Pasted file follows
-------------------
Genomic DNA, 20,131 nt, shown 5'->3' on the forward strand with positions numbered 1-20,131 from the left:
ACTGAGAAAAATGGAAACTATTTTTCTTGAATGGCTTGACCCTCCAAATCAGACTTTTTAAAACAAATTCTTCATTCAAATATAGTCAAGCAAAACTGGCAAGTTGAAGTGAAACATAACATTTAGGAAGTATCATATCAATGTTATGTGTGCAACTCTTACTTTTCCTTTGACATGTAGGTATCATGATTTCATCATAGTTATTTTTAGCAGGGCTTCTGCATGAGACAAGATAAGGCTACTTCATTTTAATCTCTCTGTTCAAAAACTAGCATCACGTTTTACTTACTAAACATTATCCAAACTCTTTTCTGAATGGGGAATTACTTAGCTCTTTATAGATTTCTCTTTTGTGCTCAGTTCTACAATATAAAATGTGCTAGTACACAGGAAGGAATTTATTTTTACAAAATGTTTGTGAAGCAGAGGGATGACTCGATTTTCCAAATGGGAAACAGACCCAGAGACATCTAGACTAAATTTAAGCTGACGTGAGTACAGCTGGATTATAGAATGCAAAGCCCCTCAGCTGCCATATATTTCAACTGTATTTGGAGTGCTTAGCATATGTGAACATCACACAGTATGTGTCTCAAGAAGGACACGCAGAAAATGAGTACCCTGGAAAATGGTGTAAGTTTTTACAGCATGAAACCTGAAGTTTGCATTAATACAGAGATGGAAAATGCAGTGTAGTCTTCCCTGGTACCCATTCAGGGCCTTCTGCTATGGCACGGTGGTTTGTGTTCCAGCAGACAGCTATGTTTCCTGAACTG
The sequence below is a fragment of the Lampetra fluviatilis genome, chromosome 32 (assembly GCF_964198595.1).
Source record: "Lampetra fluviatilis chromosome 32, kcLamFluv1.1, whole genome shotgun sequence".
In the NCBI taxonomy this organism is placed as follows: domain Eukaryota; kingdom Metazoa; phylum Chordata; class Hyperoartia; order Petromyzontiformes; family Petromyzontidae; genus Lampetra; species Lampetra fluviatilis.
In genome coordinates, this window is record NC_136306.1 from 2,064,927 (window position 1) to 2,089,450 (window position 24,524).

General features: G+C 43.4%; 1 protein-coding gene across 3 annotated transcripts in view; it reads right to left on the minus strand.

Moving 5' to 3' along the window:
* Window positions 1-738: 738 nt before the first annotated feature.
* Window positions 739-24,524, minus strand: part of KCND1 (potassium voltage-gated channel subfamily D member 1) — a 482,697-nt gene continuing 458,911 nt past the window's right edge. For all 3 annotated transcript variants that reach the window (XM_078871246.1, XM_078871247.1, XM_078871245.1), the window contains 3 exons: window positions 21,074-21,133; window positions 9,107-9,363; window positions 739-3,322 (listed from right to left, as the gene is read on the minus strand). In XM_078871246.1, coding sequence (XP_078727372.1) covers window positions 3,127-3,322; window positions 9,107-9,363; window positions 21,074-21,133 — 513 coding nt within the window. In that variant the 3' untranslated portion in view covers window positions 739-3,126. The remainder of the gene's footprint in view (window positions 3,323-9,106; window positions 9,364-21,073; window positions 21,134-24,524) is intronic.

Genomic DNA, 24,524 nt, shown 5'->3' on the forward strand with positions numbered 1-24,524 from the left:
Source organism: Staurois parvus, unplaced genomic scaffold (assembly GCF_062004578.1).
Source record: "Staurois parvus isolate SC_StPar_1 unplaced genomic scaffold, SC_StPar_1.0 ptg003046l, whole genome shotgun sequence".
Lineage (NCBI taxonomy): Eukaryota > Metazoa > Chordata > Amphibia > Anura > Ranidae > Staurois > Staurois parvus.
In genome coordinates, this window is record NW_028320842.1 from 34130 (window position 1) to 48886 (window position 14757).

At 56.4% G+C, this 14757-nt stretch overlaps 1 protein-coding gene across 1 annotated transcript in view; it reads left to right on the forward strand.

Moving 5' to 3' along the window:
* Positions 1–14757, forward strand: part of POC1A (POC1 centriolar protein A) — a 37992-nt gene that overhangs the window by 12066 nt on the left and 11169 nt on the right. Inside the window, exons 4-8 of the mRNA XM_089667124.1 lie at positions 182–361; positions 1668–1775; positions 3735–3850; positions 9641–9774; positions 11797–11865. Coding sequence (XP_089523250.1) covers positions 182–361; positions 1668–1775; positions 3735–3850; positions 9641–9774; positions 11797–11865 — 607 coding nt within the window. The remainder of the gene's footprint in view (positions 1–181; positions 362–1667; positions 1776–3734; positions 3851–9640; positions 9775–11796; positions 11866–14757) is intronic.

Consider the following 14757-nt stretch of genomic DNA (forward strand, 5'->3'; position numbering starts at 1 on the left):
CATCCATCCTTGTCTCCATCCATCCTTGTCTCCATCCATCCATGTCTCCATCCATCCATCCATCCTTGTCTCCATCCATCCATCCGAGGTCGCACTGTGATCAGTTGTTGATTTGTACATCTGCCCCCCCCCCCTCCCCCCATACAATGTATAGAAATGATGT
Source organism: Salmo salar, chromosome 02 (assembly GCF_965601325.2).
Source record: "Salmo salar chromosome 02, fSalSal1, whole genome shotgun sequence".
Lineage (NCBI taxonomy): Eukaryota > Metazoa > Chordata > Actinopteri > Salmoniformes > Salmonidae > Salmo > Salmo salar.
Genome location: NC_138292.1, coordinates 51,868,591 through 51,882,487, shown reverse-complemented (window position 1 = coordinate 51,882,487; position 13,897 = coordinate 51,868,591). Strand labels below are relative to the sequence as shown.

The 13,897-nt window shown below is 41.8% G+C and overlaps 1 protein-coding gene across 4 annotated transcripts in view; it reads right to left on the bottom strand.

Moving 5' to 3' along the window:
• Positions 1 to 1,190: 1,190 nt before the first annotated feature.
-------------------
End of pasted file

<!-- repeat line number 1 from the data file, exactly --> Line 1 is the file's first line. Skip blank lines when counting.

Genomic DNA, 20,131 nt, shown 5'->3' on the forward strand with positions numbered 1-20,131 from the left: